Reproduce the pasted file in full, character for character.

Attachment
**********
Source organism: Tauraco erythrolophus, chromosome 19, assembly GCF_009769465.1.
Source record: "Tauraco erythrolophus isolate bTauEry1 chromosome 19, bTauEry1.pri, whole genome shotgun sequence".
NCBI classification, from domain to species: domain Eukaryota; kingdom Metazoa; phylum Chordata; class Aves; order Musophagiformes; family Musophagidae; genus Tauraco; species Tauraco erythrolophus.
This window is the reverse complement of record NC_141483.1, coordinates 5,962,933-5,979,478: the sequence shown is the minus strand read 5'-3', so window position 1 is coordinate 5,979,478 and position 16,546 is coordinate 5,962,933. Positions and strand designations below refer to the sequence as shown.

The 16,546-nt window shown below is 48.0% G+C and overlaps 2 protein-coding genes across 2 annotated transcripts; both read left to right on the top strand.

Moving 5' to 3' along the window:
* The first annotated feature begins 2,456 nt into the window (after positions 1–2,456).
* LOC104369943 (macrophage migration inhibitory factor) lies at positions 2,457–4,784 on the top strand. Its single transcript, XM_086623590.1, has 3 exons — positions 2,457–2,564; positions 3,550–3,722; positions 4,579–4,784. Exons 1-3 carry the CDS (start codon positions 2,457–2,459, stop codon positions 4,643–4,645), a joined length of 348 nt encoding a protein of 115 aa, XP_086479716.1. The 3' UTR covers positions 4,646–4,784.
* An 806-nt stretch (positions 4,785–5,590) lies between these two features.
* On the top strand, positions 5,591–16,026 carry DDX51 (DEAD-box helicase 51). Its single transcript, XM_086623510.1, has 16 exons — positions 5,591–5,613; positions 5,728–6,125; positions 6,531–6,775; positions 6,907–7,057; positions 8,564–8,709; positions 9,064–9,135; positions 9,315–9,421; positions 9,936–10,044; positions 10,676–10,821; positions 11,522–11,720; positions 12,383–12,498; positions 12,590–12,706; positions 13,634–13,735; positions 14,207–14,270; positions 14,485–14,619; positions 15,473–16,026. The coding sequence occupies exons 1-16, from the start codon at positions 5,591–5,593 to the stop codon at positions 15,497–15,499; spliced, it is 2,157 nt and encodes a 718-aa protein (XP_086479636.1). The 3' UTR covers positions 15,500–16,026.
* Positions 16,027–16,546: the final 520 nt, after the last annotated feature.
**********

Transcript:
Source organism: Tauraco erythrolophus, chromosome 19, assembly GCF_009769465.1.
Source record: "Tauraco erythrolophus isolate bTauEry1 chromosome 19, bTauEry1.pri, whole genome shotgun sequence".
NCBI classification, from domain to species: domain Eukaryota; kingdom Metazoa; phylum Chordata; class Aves; order Musophagiformes; family Musophagidae; genus Tauraco; species Tauraco erythrolophus.
This window is the reverse complement of record NC_141483.1, coordinates 5,962,933-5,979,478: the sequence shown is the minus strand read 5'-3', so window position 1 is coordinate 5,979,478 and position 16,546 is coordinate 5,962,933. Positions and strand designations below refer to the sequence as shown.

The 16,546-nt window shown below is 48.0% G+C and overlaps 2 protein-coding genes across 2 annotated transcripts; both read left to right on the top strand.

Moving 5' to 3' along the window:
* The first annotated feature begins 2,456 nt into the window (after positions 1–2,456).
* LOC104369943 (macrophage migration inhibitory factor) lies at positions 2,457–4,784 on the top strand. Its single transcript, XM_086623590.1, has 3 exons — positions 2,457–2,564; positions 3,550–3,722; positions 4,579–4,784. Exons 1-3 carry the CDS (start codon positions 2,457–2,459, stop codon positions 4,643–4,645), a joined length of 348 nt encoding a protein of 115 aa, XP_086479716.1. The 3' UTR covers positions 4,646–4,784.
* An 806-nt stretch (positions 4,785–5,590) lies between these two features.
* On the top strand, positions 5,591–16,026 carry DDX51 (DEAD-box helicase 51). Its single transcript, XM_086623510.1, has 16 exons — positions 5,591–5,613; positions 5,728–6,125; positions 6,531–6,775; positions 6,907–7,057; positions 8,564–8,709; positions 9,064–9,135; positions 9,315–9,421; positions 9,936–10,044; positions 10,676–10,821; positions 11,522–11,720; positions 12,383–12,498; positions 12,590–12,706; positions 13,634–13,735; positions 14,207–14,270; positions 14,485–14,619; positions 15,473–16,026. The coding sequence occupies exons 1-16, from the start codon at positions 5,591–5,593 to the stop codon at positions 15,497–15,499; spliced, it is 2,157 nt and encodes a 718-aa protein (XP_086479636.1). The 3' UTR covers positions 15,500–16,026.
* Positions 16,027–16,546: the final 520 nt, after the last annotated feature.